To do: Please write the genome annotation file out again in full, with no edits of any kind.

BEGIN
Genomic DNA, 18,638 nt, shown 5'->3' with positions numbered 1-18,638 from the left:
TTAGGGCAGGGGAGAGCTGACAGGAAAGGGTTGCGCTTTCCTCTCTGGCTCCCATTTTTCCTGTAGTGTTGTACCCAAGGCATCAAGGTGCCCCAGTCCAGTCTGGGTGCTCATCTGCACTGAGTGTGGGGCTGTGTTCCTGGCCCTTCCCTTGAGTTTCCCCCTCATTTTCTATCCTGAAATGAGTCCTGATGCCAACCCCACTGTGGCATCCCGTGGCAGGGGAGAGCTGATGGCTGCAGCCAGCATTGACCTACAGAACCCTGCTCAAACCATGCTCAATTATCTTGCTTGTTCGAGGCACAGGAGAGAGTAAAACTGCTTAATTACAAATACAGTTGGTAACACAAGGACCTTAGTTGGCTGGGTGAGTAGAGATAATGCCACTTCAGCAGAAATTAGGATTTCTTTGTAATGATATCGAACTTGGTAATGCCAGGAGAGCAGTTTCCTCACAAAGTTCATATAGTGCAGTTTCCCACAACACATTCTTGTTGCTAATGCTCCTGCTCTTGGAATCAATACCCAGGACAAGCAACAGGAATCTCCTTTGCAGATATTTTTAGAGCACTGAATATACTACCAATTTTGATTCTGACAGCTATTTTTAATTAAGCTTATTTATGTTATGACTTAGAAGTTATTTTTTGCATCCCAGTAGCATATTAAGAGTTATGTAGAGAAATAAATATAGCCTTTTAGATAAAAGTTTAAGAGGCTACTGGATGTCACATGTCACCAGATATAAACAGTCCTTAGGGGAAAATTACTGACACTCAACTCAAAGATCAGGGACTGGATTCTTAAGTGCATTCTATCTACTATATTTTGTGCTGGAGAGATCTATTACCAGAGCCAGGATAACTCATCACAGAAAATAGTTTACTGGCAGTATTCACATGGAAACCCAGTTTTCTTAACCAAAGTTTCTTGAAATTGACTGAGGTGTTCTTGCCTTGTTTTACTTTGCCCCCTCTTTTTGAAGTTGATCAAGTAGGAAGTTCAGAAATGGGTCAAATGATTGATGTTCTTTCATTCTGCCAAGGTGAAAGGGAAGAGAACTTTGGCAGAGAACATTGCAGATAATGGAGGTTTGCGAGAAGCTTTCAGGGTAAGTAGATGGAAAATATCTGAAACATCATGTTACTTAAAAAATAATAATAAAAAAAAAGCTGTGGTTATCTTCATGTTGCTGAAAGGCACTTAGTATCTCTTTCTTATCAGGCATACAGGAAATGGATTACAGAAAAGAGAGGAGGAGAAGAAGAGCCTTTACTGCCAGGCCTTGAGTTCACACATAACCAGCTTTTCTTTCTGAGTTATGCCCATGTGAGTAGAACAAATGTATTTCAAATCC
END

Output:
Genomic DNA, 18,638 nt, shown 5'->3' with positions numbered 1-18,638 from the left:
TTAGGGCAGGGGAGAGCTGACAGGAAAGGGTTGCGCTTTCCTCTCTGGCTCCCATTTTTCCTGTAGTGTTGTACCCAAGGCATCAAGGTGCCCCAGTCCAGTCTGGGTGCTCATCTGCACTGAGTGTGGGGCTGTGTTCCTGGCCCTTCCCTTGAGTTTCCCCCTCATTTTCTATCCTGAAATGAGTCCTGATGCCAACCCCACTGTGGCATCCCGTGGCAGGGGAGAGCTGATGGCTGCAGCCAGCATTGACCTACAGAACCCTGCTCAAACCATGCTCAATTATCTTGCTTGTTCGAGGCACAGGAGAGAGTAAAACTGCTTAATTACAAATACAGTTGGTAACACAAGGACCTTAGTTGGCTGGGTGAGTAGAGATAATGCCACTTCAGCAGAAATTAGGATTTCTTTGTAATGATATCGAACTTGGTAATGCCAGGAGAGCAGTTTCCTCACAAAGTTCATATAGTGCAGTTTCCCACAACACATTCTTGTTGCTAATGCTCCTGCTCTTGGAATCAATACCCAGGACAAGCAACAGGAATCTCCTTTGCAGATATTTTTAGAGCACTGAATATACTACCAATTTTGATTCTGACAGCTATTTTTAATTAAGCTTATTTATGTTATGACTTAGAAGTTATTTTTTGCATCCCAGTAGCATATTAAGAGTTATGTAGAGAAATAAATATAGCCTTTTAGATAAAAGTTTAAGAGGCTACTGGATGTCACATGTCACCAGATATAAACAGTCCTTAGGGGAAAATTACTGACACTCAACTCAAAGATCAGGGACTGGATTCTTAAGTGCATTCTATCTACTATATTTTGTGCTGGAGAGATCTATTACCAGAGCCAGGATAACTCATCACAGAAAATAGTTTACTGGCAGTATTCACATGGAAACCCAGTTTTCTTAACCAAAGTTTCTTGAAATTGACTGAGGTGTTCTTGCCTTGTTTTACTTTGCCCCCTCTTTTTGAAGTTGATCAAGTAGGAAGTTCAGAAATGGGTCAAATGATTGATGTTCTTTCATTCTGCCAAGGTGAAAGGGAAGAGAACTTTGGCAGAGAACATTGCAGATAATGGAGGTTTGCGAGAAGCTTTCAGGGTAAGTAGATGGAAAATATCTGAAACATCATGTTACTTAAAAAATAATAATAAAAAAAAAGCTGTGGTTATCTTCATGTTGCTGAAAGGCACTTAGTATCTCTTTCTTATCAGGCATACAGGAAATGGATTACAGAAAAGAGAGGAGGAGAAGAAGAGCCTTTACTGCCAGGCCTTGAGTTCACACATAACCAGCTTTTCTTTCTGAGTTATGCCCATGTGAGTAGAACAAATGTATTTCAAATCC